The locations known of these sunken ships is a “guestimation” of their course of travel and where they submerged into the water.

Six wrecks that embody this situation are the Santa Maria 1492), USS Indianapolis (1945), HMS Endeavour (1778), The Griffin (1679), Shackleton’s Endurance (1914), Bonhomme Richard (1779).

 

Treasure Hunting from the Shore

June 20th, 2017 by Piper Smith

Every once in awhile an article in newspaper appears talking about a new wreck that has been found and the treasures that have been claimed. An exciting experience for these treasure hunters as they spend most of their life and career looking for the motherlode.

Now, not everyone can do such a feat, BUT we can find treasures right here on shore.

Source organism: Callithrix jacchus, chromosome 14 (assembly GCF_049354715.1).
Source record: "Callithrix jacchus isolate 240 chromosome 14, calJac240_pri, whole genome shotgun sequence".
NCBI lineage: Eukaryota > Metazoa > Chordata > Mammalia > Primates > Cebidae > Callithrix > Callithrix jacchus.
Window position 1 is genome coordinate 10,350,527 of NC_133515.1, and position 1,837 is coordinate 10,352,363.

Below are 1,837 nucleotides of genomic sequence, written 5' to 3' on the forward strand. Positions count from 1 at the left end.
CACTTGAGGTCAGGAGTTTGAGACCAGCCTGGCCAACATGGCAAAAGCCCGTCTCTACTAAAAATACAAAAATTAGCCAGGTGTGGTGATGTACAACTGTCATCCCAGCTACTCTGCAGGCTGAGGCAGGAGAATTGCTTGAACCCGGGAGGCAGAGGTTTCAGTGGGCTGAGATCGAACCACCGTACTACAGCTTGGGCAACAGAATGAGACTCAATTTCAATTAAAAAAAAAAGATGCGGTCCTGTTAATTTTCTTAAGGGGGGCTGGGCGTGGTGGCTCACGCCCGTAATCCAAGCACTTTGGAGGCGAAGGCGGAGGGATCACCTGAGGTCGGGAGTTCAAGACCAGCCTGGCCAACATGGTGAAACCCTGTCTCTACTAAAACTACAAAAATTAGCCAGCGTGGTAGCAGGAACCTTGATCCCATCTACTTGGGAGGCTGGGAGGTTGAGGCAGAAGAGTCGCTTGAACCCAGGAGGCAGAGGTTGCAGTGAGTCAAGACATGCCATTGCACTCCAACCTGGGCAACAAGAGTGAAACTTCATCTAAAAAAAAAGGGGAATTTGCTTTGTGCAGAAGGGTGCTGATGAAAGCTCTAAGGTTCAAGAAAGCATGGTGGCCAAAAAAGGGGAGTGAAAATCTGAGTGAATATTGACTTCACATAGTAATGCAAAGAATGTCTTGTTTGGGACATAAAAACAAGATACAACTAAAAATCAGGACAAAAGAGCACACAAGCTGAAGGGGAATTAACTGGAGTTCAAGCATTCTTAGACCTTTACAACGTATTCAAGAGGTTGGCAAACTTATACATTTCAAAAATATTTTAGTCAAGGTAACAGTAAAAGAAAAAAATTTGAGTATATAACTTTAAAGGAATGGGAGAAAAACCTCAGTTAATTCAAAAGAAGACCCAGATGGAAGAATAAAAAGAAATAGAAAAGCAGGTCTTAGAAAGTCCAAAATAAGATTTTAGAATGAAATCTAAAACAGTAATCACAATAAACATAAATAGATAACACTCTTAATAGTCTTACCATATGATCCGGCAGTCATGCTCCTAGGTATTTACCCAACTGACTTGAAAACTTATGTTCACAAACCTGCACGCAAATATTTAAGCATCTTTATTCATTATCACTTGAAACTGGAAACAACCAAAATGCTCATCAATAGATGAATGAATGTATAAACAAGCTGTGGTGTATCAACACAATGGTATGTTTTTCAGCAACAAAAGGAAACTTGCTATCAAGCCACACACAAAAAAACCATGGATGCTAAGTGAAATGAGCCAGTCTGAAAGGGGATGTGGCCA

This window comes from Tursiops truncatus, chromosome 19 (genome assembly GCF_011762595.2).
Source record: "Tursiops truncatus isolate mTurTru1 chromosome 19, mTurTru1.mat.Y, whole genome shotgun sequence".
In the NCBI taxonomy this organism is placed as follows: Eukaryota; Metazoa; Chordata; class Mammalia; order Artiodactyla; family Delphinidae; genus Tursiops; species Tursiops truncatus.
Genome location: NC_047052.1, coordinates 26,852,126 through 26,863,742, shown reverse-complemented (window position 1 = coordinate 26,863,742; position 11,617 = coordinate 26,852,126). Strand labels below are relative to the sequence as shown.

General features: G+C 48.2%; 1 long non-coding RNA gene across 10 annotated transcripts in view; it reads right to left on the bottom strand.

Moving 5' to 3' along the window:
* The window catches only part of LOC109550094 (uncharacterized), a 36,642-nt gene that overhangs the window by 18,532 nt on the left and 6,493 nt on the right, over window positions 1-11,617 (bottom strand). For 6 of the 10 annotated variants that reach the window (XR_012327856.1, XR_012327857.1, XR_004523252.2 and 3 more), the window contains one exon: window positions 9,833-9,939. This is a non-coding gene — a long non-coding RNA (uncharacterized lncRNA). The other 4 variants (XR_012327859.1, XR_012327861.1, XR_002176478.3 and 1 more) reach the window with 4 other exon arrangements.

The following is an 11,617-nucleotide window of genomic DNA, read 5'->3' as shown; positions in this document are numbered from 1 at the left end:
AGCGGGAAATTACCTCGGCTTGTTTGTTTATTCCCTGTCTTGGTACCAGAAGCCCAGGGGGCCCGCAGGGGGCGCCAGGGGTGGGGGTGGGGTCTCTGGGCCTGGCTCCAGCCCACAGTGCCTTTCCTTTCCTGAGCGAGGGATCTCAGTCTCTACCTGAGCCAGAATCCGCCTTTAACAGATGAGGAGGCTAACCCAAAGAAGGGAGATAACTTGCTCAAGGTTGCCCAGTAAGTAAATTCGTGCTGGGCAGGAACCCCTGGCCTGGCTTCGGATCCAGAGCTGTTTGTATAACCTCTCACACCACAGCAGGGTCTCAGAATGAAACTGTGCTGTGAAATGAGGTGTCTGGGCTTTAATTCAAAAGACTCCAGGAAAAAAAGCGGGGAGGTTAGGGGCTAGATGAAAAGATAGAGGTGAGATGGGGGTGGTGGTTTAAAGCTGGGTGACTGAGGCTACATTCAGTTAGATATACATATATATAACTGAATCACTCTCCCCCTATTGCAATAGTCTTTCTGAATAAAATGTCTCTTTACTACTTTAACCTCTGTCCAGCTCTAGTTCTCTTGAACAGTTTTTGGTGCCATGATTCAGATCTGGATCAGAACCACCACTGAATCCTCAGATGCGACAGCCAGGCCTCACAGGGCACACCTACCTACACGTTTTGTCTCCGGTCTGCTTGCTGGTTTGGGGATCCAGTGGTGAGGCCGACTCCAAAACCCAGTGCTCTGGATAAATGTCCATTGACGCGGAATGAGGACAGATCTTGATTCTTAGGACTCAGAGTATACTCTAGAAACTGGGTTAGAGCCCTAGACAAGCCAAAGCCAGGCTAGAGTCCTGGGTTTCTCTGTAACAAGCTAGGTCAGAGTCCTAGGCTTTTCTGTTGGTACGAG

All you need is a backyard or ample of amount of land that you can dig into, a metal detector, and a shovel.

If you live on a coast, all you need is to walk along the shoreline- treasures wash up to shore all the time.

Patience is key when it comes to looking for that piece of sea glass, gold, or fossil. But it’s not impossible.

Ship Figureheads

April 18th, 2017 by Piper Smith

Leading back to before the Viking period (I know, I thought the vikings started them too) at around 350 and 650 A.D. ship figureheads began making an appearance on large vessels. They began when the Germanic were making way into Europe. A few centuries later and the Vikings began making ship figureheads to look like dragons.

This was during a time where most people could not read, so the Ship Figureheads were used as symbols to indicate the name of the ship and in some cases, also show status of wealth and power of a country.